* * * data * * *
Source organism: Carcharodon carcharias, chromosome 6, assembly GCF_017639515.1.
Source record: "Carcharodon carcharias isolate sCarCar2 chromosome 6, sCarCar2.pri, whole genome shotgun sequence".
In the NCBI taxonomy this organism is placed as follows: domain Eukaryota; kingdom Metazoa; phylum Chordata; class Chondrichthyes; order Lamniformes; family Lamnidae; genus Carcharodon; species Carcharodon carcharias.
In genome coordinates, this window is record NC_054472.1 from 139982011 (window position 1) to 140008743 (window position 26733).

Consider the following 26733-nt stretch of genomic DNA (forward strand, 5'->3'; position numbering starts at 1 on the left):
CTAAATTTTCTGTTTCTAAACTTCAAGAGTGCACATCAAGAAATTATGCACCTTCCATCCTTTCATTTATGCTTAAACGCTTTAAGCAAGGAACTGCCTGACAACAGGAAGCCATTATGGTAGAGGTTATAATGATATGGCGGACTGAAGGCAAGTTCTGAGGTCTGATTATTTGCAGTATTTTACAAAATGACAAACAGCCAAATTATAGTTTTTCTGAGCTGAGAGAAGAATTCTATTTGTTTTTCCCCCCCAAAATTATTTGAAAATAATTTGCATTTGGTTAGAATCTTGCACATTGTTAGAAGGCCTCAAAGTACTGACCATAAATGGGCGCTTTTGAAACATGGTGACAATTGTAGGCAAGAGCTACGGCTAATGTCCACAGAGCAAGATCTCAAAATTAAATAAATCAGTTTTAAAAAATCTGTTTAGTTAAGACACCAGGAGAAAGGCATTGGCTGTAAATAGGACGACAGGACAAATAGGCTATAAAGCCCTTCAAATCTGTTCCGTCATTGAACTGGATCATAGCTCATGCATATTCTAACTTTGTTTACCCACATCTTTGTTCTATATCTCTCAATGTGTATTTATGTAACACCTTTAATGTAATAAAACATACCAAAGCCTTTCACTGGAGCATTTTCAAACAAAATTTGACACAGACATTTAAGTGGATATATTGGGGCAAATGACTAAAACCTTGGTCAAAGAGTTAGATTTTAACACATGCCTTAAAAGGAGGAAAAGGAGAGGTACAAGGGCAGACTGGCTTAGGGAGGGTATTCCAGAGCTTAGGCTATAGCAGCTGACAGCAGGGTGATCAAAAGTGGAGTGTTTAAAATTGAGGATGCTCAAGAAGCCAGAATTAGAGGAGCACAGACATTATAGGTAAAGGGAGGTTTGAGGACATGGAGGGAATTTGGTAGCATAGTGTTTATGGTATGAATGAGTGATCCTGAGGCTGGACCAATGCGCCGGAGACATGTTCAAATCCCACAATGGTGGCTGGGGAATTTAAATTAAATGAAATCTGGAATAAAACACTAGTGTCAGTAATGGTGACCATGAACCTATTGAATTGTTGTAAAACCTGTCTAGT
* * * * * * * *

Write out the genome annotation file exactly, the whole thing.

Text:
Source organism: Carcharodon carcharias, chromosome 6, assembly GCF_017639515.1.
Source record: "Carcharodon carcharias isolate sCarCar2 chromosome 6, sCarCar2.pri, whole genome shotgun sequence".
In the NCBI taxonomy this organism is placed as follows: domain Eukaryota; kingdom Metazoa; phylum Chordata; class Chondrichthyes; order Lamniformes; family Lamnidae; genus Carcharodon; species Carcharodon carcharias.
In genome coordinates, this window is record NC_054472.1 from 139982011 (window position 1) to 140008743 (window position 26733).

Consider the following 26733-nt stretch of genomic DNA (forward strand, 5'->3'; position numbering starts at 1 on the left):
CTAAATTTTCTGTTTCTAAACTTCAAGAGTGCACATCAAGAAATTATGCACCTTCCATCCTTTCATTTATGCTTAAACGCTTTAAGCAAGGAACTGCCTGACAACAGGAAGCCATTATGGTAGAGGTTATAATGATATGGCGGACTGAAGGCAAGTTCTGAGGTCTGATTATTTGCAGTATTTTACAAAATGACAAACAGCCAAATTATAGTTTTTCTGAGCTGAGAGAAGAATTCTATTTGTTTTTCCCCCCCAAAATTATTTGAAAATAATTTGCATTTGGTTAGAATCTTGCACATTGTTAGAAGGCCTCAAAGTACTGACCATAAATGGGCGCTTTTGAAACATGGTGACAATTGTAGGCAAGAGCTACGGCTAATGTCCACAGAGCAAGATCTCAAAATTAAATAAATCAGTTTTAAAAAATCTGTTTAGTTAAGACACCAGGAGAAAGGCATTGGCTGTAAATAGGACGACAGGACAAATAGGCTATAAAGCCCTTCAAATCTGTTCCGTCATTGAACTGGATCATAGCTCATGCATATTCTAACTTTGTTTACCCACATCTTTGTTCTATATCTCTCAATGTGTATTTATGTAACACCTTTAATGTAATAAAACATACCAAAGCCTTTCACTGGAGCATTTTCAAACAAAATTTGACACAGACATTTAAGTGGATATATTGGGGCAAATGACTAAAACCTTGGTCAAAGAGTTAGATTTTAACACATGCCTTAAAAGGAGGAAAAGGAGAGGTACAAGGGCAGACTGGCTTAGGGAGGGTATTCCAGAGCTTAGGCTATAGCAGCTGACAGCAGGGTGATCAAAAGTGGAGTGTTTAAAATTGAGGATGCTCAAGAAGCCAGAATTAGAGGAGCACAGACATTATAGGTAAAGGGAGGTTTGAGGACATGGAGGGAATTTGGTAGCATAGTGTTTATGGTATGAATGAGTGATCCTGAGGCTGGACCAATGCGCCGGAGACATGTTCAAATCCCACAATGGTGGCTGGGGAATTTAAATTAAATGAAATCTGGAATAAAACACTAGTGTCAGTAATGGTGACCATGAACCTATTGAATTGTTGTAAAACCTGTCTAGT